After the destruction of Hurricane Katrina, a lot of talking heads said that the people deserved what they got because they knew the storm was coming but didn’t evacuate. What a lot of them didn’t realize is that many of the people didn’t have the means to leave, or anywhere to go if they did.
We’re often blind to our own advantages. Discussing privilege is necessary and important. Having someone point out your privilege is like having someone point out your blind spots. It provides context and, hopefully, compassion as we learn to walk in someone else’s shoes.
When the talking heads criticized the folks hurt by the hurricane, they were really just dismissing them out of hand, which is an important aspect of othering. When we dismiss others, we deny them any possible reasons or causes for their actions; if they behave differently than us, it’s because they’re just deficient.
The context of our actions matters, and discussing privilege can open up our eyes to the way people work.
A friend of mine just told me a story. He’s second generation Irish American and one day he was complaining to his dad about the Taliban. (And I complain about them too, before you get the wrong idea).
His dad said, “You love your grandpa, right?”
“You know he was a member of the IRA, right? And that they’re considered a terrorist organization?”
The point wasn’t that terrorism is good. The point was that it’s not a hobby engaged in by people who are just randomly wicked. It’s something people do when they’re at the end of their rope and don’t see any other option for change. It’s the weapon of the disempowered. This doesn’t mean we just allow it, either, but it may change the way we respond to it and, more importantly, the ways we try to prevent it before it gets to that point.
In morality, context matters. I’ve heard the following analogy often when discussing magick, but hopefully not so often that it’s become a cliché. Magick is like water. You can fill a tub with water to wash a baby or to drown a baby, but the water remains the same. It isn’t good or evil, but what you do with it can be. So too, in morality, we can have identical actions (drawing a bath) but the context will determine whether or not that’s a good thing to do.
Context doesn’t determine principles; it determines application of principles.
I’ve noticed a trend recently and it’s been disturbing me. I mentioned in my last article that I was accused of being privileged in an online discussion. I’m the first one to say that when you’re accused of privilege, the first thing to do is not to defend yourself, but to listen.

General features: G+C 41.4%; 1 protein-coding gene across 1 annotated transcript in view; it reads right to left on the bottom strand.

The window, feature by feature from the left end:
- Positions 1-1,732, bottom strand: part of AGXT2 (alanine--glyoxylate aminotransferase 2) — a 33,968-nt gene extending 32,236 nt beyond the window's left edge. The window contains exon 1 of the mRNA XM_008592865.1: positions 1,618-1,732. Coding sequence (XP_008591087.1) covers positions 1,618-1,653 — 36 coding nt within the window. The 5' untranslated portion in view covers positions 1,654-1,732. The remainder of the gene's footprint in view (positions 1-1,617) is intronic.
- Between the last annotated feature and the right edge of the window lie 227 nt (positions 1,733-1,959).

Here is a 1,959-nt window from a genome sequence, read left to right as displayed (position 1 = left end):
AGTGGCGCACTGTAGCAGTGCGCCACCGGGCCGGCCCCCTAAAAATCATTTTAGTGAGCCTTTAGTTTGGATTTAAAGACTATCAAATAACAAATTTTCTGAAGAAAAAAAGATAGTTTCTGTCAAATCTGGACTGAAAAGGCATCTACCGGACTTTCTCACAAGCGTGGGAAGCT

I did listen. I really didn’t want to. And there were some parts where I did learn something. But ultimately I think the accuser was off track. Not because I’m not privileged, because of course I am. But because it wasn’t relevant.
Here’s the backstory (and I wish I had gotten screenshots so I could share some of it with identifiers blurred out). A feminist had posted an article saying that the foundations of feminism also suggest and support veganism. When it was posted to Facebook it generated hundreds of comments, both in support and opposition. Some commentors said that asking people to become vegan was an example of privilege and elitism. They cited a lot of reasons, some of them interesting to think about, but none really relevant to the issue at hand.
I’m going to stop myself before this article becomes a second part to my previous article, “Feeling Like an Oppressor.” I’m tempted to get into a rehash and say that these kind of arguments miss the fundamental point (in this case, animal rights) because they are more about defending our status as good people than actually addressing whether or not the proposal (we should go vegan) is a good one. But I’ll leave it at that since I already made that point.
If you will, imagine with me a day in the United States’ past. A white Southern slaveowner speaks with a Northern abolitionist. The abolitionist suggests that owning slaves isn’t a moral thing to do.
“Easy for you to say,” the Southern gentleman replies. Oh yeah, in this scenario they talk like modern Americans. “The North mostly runs on manufacturing. Your livelihood isn’t threatened by this idea. You’re speaking from a place of privilege.”
And that’s true as far as it goes. The Northerner probably has more freedom to even think about the issue because his job isn’t directly dependent on slavery. If he gets his way, a lot of people in the South will lose their livelihoods. But it should happen anyway. The manufacturer’s privilege is irrelevant, and the danger to slaveowners’ livelihoods, while regrettable, is also irrelevant.
What the slaveowner isn’t considering is his own position of privilege in that he legally owns someone. The people in bondage don’t owe their servitude no matter how much someone else needs it. The point he’s missing probably sounds completely obvious to people living now, but it didn’t in his time.
Northerners didn’t tend toward an abolitionist position because they were inherently better. They had a different culture with different pressures and needs and that gave them a different vantage point. And a big selling point was that the Emancipation Proclamation was strategically advantageous in the war. So though mutual issues of privilege were important to discuss, abolition of slavery is a fundamental moral principle.
I’m going to repeat my previous claim: Context doesn’t determine principles; it determines application of principles. It would take a heck of a context to make slavery seem like the best choice.